Surfing

boikie

New Member
Thread starter #1
I have a very basic question regarding surfing waves: what should you be looking at when trying to do this?

When you're faster than the waves I guess you should be looking ahead of you for the lower spots or valleys.

What about when you're slower than the waves? Should you be looking behind you?

I find it rather difficult to know where to concentrate my gaze.
 
#2
Ground swell, surface chop, or an actual surf break? If ground swell and/or surface chop are big enough to surf, you'll feel the surge of motion as your boat catches each wave. If the waves are rolling up under your boat from astern or from the quarter, you'll feel the stern rise... this is when I'd pump the mainsheet a few times, perhaps also lean forward and grab the rail to "make the drop" as the wave took hold of my boat. More of an instinctive feel for what's about to happen, though looking astern or off the quarter doesn't hurt either, it can help you get set for the next ride. Live ballast trim is critical, I'd often keep my upper body moving in various directions to better control the boat and keep her smoothly sailing. If you're sailing off the wind, raise the daggerboard to a height which allows you keep up with the waves and still maintain control. :rolleyes:

Surfing a break is trickier, but it can be done safely if precautions are taken: first study the break relative to the wind, and figure out which direction you want to take. Beam or broad reach is best, and you want to be out on the wide shoulder of a peeling break, not where the barrel is breaking and the lip is pitching forward. Once you match the speed of your boat to the speed of the wave, you can catch an exhilarating ride without endangering yourself or your boat, though this is best attempted by an experienced sailor. Sail too fast and you'll outrun the breaking wave, too slow and you'll need to turn up and over the wave face to avoid swamping or disaster. I used to sail parallel to a break and work up boat speed before altering course slightly to catch the next wave. Ride the broad shoulder and exit the wave in a timely manner to avoid disaster in the impact zone. :eek:

REMEMBER, DISCRETION IS THE BETTER PART OF NAUTICAL VALOR, LOL... IF ANYTHING FEELS WRONG, GET THE HECK OUTTA THERE AND TRY AGAIN WITH A BETTER APPROACH. ;)
 

thieuster

Active Member
#3
REMEMBER, DISCRETION IS THE BETTER PART OF NAUTICAL VALOR, LOL... IF ANYTHING FEELS WRONG, GET THE HECK OUTTA THERE AND TRY AGAIN WITH A BETTER APPROACH. ;)

... and remember not to bury the boat's nose in the wave... A sudden halt. The pressure in the sail can snap the mast, as we found out a few weeks back. Costly weekend.

Perhaps this helps: Part of a larger video; Dutch sailors heading downwind on the North Sea, near The Hague (the spot for the 2022 World Championship Sailing)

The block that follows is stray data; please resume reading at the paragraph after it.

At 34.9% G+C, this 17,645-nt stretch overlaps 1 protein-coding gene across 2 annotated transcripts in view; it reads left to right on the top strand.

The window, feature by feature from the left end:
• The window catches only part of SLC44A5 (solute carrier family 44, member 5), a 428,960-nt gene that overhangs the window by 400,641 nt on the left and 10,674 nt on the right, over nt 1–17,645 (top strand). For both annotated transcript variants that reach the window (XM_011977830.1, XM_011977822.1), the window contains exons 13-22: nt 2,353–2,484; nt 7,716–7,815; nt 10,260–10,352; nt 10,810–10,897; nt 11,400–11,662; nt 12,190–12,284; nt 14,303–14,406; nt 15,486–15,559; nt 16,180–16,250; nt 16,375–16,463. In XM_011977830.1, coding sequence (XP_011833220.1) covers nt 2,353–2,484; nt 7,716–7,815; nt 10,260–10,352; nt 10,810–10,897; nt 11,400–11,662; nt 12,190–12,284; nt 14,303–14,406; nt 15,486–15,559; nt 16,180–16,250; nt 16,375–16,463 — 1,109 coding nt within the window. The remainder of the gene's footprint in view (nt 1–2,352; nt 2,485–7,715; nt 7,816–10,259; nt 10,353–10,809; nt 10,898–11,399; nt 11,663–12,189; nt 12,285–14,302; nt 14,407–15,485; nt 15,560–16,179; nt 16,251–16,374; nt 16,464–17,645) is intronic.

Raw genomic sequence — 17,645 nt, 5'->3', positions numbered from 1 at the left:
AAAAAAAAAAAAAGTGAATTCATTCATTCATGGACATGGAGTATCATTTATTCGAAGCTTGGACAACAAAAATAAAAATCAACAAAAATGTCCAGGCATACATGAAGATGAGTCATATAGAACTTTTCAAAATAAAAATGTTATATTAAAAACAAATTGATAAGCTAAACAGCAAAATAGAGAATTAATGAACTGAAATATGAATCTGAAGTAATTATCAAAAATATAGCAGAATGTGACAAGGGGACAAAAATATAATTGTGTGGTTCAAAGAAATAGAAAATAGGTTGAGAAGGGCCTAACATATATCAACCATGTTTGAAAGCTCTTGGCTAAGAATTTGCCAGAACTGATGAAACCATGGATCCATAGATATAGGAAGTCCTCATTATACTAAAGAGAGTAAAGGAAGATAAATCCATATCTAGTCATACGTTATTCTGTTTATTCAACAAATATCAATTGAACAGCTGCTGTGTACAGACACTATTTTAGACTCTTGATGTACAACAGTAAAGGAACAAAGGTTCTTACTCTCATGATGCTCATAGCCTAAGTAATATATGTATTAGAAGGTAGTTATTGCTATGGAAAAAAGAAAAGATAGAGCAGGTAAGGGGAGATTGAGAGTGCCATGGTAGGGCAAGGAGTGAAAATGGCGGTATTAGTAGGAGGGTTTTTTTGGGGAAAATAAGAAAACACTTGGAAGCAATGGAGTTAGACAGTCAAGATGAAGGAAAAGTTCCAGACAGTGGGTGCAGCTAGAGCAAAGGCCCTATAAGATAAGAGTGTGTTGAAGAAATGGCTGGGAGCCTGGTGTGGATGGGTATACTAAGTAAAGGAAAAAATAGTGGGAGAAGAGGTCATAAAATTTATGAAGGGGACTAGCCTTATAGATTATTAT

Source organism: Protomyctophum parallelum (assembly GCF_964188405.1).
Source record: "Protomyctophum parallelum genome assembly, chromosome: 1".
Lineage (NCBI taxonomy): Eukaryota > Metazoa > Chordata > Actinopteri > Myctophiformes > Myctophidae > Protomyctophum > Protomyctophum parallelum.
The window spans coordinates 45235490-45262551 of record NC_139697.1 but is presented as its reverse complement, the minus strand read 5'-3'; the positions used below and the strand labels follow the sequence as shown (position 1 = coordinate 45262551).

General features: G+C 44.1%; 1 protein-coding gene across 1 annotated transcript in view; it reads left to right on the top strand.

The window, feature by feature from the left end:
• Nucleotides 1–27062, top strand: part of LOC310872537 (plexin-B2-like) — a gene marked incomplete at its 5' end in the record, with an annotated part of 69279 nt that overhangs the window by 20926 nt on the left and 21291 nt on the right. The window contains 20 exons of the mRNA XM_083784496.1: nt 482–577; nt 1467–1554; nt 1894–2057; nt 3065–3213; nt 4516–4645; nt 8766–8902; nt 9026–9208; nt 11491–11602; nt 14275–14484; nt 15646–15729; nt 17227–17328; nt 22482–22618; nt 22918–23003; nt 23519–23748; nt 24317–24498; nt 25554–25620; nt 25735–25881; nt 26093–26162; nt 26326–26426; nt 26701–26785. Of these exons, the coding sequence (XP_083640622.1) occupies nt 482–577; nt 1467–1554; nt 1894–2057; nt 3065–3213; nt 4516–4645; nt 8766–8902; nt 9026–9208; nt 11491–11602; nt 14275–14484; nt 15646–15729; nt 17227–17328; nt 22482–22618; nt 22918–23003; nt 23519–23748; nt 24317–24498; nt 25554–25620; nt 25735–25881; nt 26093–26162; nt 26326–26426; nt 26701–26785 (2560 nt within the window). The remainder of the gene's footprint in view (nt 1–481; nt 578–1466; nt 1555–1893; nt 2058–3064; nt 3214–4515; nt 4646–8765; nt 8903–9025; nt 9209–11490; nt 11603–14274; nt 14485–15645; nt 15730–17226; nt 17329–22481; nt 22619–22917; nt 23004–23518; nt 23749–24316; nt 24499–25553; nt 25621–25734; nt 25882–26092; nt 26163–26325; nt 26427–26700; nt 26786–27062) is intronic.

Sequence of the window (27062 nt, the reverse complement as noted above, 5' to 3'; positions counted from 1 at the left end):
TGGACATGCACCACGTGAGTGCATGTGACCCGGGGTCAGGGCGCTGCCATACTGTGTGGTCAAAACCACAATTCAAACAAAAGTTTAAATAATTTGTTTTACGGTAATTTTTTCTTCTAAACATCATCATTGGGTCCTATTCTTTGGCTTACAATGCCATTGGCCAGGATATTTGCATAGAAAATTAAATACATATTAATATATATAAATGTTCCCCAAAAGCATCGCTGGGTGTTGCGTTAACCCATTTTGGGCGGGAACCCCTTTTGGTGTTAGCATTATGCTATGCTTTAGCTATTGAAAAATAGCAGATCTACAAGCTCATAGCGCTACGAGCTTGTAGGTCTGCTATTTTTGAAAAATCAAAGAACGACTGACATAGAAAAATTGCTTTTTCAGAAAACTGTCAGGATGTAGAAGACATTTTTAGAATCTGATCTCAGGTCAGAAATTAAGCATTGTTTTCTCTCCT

Down wind
 
#4
Yes, watch the pitch... on the relatively shallow Salton Sea, the surface chop was so steep in 20+ knots of breeze that I had to constantly keep an eye on the bow and alter course slightly now and then to avoid pitchpoling. Burying the bow in the back of the next chop wave would have led to an immediate capsize... or an automatic death roll, LOL. :eek:

I'm off to do more home rehab, I ran to the hardware & lumber store to pick up four more floor registers and figured I'd check the web on my way home. I could've repainted four of the old vents, but the three new floor registers I bought last week look so good in the new carpet that I decided to simply buy four more and toss the cr@ppy old ones covered in crud & rust, yeah? :rolleyes:
 

boikie

New Member
Thread starter #5
on the relatively shallow Salton Sea
That's where the flat earthers were debunked right? LOL
REMEMBER, DISCRETION IS THE BETTER PART OF NAUTICAL VALOR, LOL... IF ANYTHING FEELS WRONG, GET THE HECK OUTTA THERE AND TRY AGAIN WITH A BETTER APPROACH. ;)

... and remember not to bury the boat's nose in the wave... A sudden halt. The pressure in the sail can snap the mast, as we found out a few weeks back. Costly weekend.

Perhaps this helps: Part of a larger video; Dutch sailors heading downwind on the North Sea, near The Hague (the spot for the 2022 World Championship Sailing)

Down wind
Dank u Menno, the Dutch lads are TOP NOTCH

Ground swell, surface chop, or an actual surf break?
Regarding where to keep your gaze on, what you're saying is rather than constantly looking aft, you should feel the surge and manoeuver accordingly, right? What about those light-to-mid air days when it's harder to get the feel of waves?
 
#6
That'll be trickier, best to try surfing when there's sufficient breeze to give you good boat speed... and it's absolutely necessary to have boat speed when surfing a peeling break, otherwise you'll make the local rag (front page, above the fold) as the "star" of a maritime disaster, LOL. :eek:
 
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